After the third click-nothing and calling myself an idiot for the third time, it finally sank in … the power is really, totally off. The habit of turning on lights every time I entered a room was just that … a habit.
Luckily, it was Saturday morning and it was a bright, beautiful day outside.
Not since Hurricane Ike hit Ohio in 2008, have I worried about how long a power outage might last.
Saturday, after several hours of click-nothing, I started to worry. I was concerned that the high winds and significant wind damage the county endured on Thursday might have caused some damage to the power infrastructure that would result in a prolonged outage.
Actually, what do I know about power infrastructure? What I do know is that the local outages following the remnants of Hurricane Ike were horrible. I would hate for our community to go through that again.
The day Ike hit, Debbie and I were at the Elks Golf Course. Our local Elks Lodge was sponsoring the annual statewide Elks golf tournament. Our job was to monitor the hole-in-one contest on the 18th hole.
We parked out golf cart just to the left of the tee box. As the wind increased, pine cones, from the line of trees that border the east side of the hole, started flying from the trees. Soon, we were dodging flying pine cones.
After a few minutes, so many pine cones were whizzing at us that we couldn’t dodge them all. We were getting whacked with pine cones and limbs.
The contest on the hole involved golfers paying a few bucks. If they hit the green, they got some money back. If they made a hole-in-one, they made some big bucks.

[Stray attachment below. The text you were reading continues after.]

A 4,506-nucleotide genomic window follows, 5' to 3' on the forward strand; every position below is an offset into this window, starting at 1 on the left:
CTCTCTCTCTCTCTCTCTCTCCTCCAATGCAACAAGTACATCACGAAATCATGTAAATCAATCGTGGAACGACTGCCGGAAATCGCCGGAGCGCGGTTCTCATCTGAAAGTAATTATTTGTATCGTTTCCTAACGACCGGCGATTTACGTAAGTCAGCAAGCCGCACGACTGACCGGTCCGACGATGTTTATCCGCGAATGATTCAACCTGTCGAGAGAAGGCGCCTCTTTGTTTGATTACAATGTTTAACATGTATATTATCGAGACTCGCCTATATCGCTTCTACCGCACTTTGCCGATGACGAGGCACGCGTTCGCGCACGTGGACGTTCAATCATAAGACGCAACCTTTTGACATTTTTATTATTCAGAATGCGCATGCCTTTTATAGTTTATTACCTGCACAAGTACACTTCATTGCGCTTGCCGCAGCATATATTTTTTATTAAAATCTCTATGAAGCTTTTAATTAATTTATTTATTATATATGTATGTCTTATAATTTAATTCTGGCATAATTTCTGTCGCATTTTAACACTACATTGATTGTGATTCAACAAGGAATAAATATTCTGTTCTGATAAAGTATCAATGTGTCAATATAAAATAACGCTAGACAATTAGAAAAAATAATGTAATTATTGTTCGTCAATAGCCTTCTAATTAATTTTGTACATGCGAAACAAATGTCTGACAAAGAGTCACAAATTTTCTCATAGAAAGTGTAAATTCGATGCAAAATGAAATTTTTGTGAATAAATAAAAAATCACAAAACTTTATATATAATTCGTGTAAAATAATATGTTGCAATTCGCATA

As the golf matched went on and the wind from Ike started kicking up, even the best golfers couldn’t even get their drive halfway to the green before the wind slammed it to the ground. Obviously, people quit trying. Hurricane Ike’s 77-mile-an-hour winds beat every golf drive.
After a few more minutes, the tournament was cancelled completely. The lodge was afraid that a tree would go flying across one the fairways and wipe out an entire foursome. Cancelling was a smart call.
Debbie and I headed for El Dorado Mexican Restaurant. We ordered our margaritas and sat down in our favorite booth by a window. Within a few minutes … the lights went out. No more power. We had just received our ice-cold drinks but, unfortunately, the dinner had to be cancelled.
The electricity appeared to be out throughout the city. Thank goodness, it was mid-September. We didn’t have to worry about staying warm. When we got home, instinctively I started the “click-nothing” routine.
We have become so reliant on electrical power that we automatically assume the lights will come on whenever we flip the switch. We all know it doesn’t work that way. We just click out of habit.
All of us need to have backup plans for prolonged power outages.
Following Hurricane Ike and the hours and days without power that many of us experienced, Debbie and I had our fireplace converted to gas. I’m glad we did. It was cold this past Saturday. Our gas-fired fireplace kept the family home toasty warm.
We limited the number of times we opened the refrigerator so the food would stay cool for as long as possible. We limited the number of times we opened doors to keep the cold out. Fortunately, within a few hours DP&L had the power restored. Click-lights is so much better than click-nothing.
By the middle of this week, it will officially be spring. Spring storms with rain, wind and the occasional tornado will be a real possibility.
Now is the time to prepare. Have back-up power available. It might not be a full-house generator, but flashlights with new batteries are vital. A camping stove that can be used on your porch or deck to warm water and food will be needed. Even though it will be spring, you might need an alternate heat source.
Think about all the bad things that can happen and get ready. Be prepared.
If the lights go out, don’t bother flipping the switches.
It will just make you feel like an idiot.
Randy Riley is former Mayor of Wilmington and former Clinton County Commissioner.